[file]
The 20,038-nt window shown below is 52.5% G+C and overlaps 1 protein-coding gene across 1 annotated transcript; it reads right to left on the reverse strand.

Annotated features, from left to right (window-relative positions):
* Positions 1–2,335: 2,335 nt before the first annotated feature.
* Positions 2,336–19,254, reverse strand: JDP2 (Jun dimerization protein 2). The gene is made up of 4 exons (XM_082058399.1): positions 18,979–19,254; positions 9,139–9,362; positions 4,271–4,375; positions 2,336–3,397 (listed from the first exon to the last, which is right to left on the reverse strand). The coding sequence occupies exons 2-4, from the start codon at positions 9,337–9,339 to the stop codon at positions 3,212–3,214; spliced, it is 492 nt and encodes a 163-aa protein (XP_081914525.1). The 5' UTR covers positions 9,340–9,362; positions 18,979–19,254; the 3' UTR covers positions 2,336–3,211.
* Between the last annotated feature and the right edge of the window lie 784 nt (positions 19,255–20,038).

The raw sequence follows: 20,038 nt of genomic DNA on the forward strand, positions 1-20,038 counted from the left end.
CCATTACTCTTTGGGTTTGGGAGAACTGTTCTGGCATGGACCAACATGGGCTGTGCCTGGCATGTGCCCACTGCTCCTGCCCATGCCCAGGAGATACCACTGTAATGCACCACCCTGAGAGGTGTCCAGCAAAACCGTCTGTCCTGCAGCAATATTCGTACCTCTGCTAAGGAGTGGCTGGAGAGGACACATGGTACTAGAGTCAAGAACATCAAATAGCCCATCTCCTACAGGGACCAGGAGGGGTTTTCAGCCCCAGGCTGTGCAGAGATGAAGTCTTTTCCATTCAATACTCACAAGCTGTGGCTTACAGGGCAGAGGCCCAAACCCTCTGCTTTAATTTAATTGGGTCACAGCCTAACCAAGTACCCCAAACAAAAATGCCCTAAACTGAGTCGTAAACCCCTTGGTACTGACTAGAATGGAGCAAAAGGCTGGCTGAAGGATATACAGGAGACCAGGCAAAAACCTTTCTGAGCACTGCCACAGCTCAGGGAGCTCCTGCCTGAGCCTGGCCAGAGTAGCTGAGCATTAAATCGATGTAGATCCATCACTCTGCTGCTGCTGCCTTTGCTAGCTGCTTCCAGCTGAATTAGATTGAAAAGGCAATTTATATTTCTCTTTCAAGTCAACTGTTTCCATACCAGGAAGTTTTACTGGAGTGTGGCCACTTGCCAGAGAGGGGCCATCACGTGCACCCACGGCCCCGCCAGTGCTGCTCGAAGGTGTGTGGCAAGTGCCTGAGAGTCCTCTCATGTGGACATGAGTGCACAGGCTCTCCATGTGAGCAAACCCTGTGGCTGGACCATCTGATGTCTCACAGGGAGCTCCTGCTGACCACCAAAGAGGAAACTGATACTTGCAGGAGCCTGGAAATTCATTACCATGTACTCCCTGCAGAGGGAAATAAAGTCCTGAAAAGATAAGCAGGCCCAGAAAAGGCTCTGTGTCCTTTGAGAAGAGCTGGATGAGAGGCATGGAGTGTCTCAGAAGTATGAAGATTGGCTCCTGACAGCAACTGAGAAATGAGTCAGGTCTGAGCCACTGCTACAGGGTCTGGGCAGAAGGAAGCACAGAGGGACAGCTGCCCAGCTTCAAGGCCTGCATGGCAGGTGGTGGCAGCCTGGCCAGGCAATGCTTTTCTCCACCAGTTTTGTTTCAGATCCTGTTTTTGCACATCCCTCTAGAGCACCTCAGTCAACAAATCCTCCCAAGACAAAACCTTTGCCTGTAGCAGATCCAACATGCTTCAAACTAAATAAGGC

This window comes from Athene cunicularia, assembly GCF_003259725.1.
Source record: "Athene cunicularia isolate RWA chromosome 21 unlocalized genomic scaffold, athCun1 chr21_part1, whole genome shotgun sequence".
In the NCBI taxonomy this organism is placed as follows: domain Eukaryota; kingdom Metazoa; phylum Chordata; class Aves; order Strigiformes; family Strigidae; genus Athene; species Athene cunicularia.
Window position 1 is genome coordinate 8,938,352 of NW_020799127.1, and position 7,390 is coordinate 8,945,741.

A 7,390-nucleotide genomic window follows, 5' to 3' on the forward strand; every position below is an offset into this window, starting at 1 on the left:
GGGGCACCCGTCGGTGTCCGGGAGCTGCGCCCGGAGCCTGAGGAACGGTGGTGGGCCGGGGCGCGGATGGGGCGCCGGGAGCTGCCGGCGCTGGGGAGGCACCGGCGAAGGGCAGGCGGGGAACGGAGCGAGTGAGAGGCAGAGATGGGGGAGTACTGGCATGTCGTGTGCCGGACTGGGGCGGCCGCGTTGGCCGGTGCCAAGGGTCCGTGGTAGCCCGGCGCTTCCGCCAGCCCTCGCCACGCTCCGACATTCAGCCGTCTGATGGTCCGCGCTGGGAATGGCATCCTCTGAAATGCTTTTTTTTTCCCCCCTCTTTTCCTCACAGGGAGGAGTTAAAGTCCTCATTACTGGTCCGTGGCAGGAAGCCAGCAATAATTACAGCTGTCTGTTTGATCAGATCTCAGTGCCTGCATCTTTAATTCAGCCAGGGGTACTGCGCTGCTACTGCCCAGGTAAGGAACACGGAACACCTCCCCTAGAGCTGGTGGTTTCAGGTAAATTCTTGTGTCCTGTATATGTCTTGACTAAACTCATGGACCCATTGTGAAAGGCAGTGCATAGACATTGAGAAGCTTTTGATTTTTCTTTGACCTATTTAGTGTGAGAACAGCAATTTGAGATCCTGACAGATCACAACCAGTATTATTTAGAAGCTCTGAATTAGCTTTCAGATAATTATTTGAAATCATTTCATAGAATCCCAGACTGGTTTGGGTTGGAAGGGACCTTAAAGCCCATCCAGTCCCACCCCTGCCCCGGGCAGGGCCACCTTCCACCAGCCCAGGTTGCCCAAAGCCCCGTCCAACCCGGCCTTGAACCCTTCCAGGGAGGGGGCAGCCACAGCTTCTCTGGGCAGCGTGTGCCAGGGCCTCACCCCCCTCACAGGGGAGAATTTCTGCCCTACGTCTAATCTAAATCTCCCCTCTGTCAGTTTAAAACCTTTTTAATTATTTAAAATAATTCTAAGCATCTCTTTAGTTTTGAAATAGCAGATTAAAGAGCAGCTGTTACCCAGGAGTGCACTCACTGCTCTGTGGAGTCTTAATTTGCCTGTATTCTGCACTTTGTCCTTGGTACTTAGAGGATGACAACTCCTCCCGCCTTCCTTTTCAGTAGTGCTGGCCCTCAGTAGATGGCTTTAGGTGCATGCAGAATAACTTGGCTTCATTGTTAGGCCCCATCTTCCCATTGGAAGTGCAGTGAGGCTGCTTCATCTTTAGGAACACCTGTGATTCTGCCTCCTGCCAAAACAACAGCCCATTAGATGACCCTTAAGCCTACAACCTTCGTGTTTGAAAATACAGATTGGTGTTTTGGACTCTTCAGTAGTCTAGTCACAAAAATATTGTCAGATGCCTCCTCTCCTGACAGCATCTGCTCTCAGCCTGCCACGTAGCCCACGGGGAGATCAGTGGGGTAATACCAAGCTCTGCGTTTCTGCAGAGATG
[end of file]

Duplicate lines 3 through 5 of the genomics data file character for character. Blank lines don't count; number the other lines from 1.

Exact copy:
* Positions 1–2,335: 2,335 nt before the first annotated feature.
* Positions 2,336–19,254, reverse strand: JDP2 (Jun dimerization protein 2). The gene is made up of 4 exons (XM_082058399.1): positions 18,979–19,254; positions 9,139–9,362; positions 4,271–4,375; positions 2,336–3,397 (listed from the first exon to the last, which is right to left on the reverse strand). The coding sequence occupies exons 2-4, from the start codon at positions 9,337–9,339 to the stop codon at positions 3,212–3,214; spliced, it is 492 nt and encodes a 163-aa protein (XP_081914525.1). The 5' UTR covers positions 9,340–9,362; positions 18,979–19,254; the 3' UTR covers positions 2,336–3,211.
* Between the last annotated feature and the right edge of the window lie 784 nt (positions 19,255–20,038).